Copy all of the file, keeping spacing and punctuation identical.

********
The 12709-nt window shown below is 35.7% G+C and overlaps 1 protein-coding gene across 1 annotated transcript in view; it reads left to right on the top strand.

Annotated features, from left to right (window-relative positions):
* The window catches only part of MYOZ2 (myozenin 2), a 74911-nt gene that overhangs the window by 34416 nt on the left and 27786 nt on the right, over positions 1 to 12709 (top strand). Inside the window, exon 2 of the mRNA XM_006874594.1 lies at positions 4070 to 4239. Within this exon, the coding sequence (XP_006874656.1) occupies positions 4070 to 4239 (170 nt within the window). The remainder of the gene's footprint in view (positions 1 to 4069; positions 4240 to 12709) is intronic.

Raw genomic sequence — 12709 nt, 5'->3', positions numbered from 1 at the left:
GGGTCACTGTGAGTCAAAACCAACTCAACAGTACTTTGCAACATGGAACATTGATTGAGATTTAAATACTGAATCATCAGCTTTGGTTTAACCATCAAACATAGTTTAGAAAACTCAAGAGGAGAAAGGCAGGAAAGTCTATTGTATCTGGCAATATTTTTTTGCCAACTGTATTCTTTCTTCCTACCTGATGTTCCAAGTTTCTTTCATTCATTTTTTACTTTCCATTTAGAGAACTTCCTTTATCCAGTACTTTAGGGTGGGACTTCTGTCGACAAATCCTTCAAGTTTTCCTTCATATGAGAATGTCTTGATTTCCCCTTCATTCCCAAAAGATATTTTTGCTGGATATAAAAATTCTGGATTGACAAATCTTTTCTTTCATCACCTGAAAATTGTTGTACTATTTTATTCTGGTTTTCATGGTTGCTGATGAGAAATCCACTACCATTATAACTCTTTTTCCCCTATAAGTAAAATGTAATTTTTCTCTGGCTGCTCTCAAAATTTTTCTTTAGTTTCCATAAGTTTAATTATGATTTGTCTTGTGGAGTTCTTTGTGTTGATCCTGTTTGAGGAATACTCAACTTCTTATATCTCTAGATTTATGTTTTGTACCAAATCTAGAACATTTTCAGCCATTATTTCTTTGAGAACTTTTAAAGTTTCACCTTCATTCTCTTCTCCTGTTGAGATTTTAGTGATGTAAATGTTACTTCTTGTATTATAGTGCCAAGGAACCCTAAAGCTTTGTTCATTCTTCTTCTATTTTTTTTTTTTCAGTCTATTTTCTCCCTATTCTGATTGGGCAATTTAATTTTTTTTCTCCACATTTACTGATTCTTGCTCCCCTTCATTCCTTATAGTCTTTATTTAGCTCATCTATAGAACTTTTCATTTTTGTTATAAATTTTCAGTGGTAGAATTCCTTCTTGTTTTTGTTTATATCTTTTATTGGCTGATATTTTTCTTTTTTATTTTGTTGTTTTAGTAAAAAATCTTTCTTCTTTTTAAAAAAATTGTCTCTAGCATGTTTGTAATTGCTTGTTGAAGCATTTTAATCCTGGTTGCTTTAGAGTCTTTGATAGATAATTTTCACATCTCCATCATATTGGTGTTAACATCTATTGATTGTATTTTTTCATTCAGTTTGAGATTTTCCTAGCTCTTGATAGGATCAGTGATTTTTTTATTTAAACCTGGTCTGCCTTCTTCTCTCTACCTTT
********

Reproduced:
The 12709-nt window shown below is 35.7% G+C and overlaps 1 protein-coding gene across 1 annotated transcript in view; it reads left to right on the top strand.

Annotated features, from left to right (window-relative positions):
* The window catches only part of MYOZ2 (myozenin 2), a 74911-nt gene that overhangs the window by 34416 nt on the left and 27786 nt on the right, over positions 1 to 12709 (top strand). Inside the window, exon 2 of the mRNA XM_006874594.1 lies at positions 4070 to 4239. Within this exon, the coding sequence (XP_006874656.1) occupies positions 4070 to 4239 (170 nt within the window). The remainder of the gene's footprint in view (positions 1 to 4069; positions 4240 to 12709) is intronic.

Raw genomic sequence — 12709 nt, 5'->3', positions numbered from 1 at the left:
GGGTCACTGTGAGTCAAAACCAACTCAACAGTACTTTGCAACATGGAACATTGATTGAGATTTAAATACTGAATCATCAGCTTTGGTTTAACCATCAAACATAGTTTAGAAAACTCAAGAGGAGAAAGGCAGGAAAGTCTATTGTATCTGGCAATATTTTTTTGCCAACTGTATTCTTTCTTCCTACCTGATGTTCCAAGTTTCTTTCATTCATTTTTTACTTTCCATTTAGAGAACTTCCTTTATCCAGTACTTTAGGGTGGGACTTCTGTCGACAAATCCTTCAAGTTTTCCTTCATATGAGAATGTCTTGATTTCCCCTTCATTCCCAAAAGATATTTTTGCTGGATATAAAAATTCTGGATTGACAAATCTTTTCTTTCATCACCTGAAAATTGTTGTACTATTTTATTCTGGTTTTCATGGTTGCTGATGAGAAATCCACTACCATTATAACTCTTTTTCCCCTATAAGTAAAATGTAATTTTTCTCTGGCTGCTCTCAAAATTTTTCTTTAGTTTCCATAAGTTTAATTATGATTTGTCTTGTGGAGTTCTTTGTGTTGATCCTGTTTGAGGAATACTCAACTTCTTATATCTCTAGATTTATGTTTTGTACCAAATCTAGAACATTTTCAGCCATTATTTCTTTGAGAACTTTTAAAGTTTCACCTTCATTCTCTTCTCCTGTTGAGATTTTAGTGATGTAAATGTTACTTCTTGTATTATAGTGCCAAGGAACCCTAAAGCTTTGTTCATTCTTCTTCTATTTTTTTTTTTTCAGTCTATTTTCTCCCTATTCTGATTGGGCAATTTAATTTTTTTTCTCCACATTTACTGATTCTTGCTCCCCTTCATTCCTTATAGTCTTTATTTAGCTCATCTATAGAACTTTTCATTTTTGTTATAAATTTTCAGTGGTAGAATTCCTTCTTGTTTTTGTTTATATCTTTTATTGGCTGATATTTTTCTTTTTTATTTTGTTGTTTTAGTAAAAAATCTTTCTTCTTTTTAAAAAAATTGTCTCTAGCATGTTTGTAATTGCTTGTTGAAGCATTTTAATCCTGGTTGCTTTAGAGTCTTTGATAGATAATTTTCACATCTCCATCATATTGGTGTTAACATCTATTGATTGTATTTTTTCATTCAGTTTGAGATTTTCCTAGCTCTTGATAGGATCAGTGATTTTTTTATTTAAACCTGGTCTGCCTTCTTCTCTCTACCTTT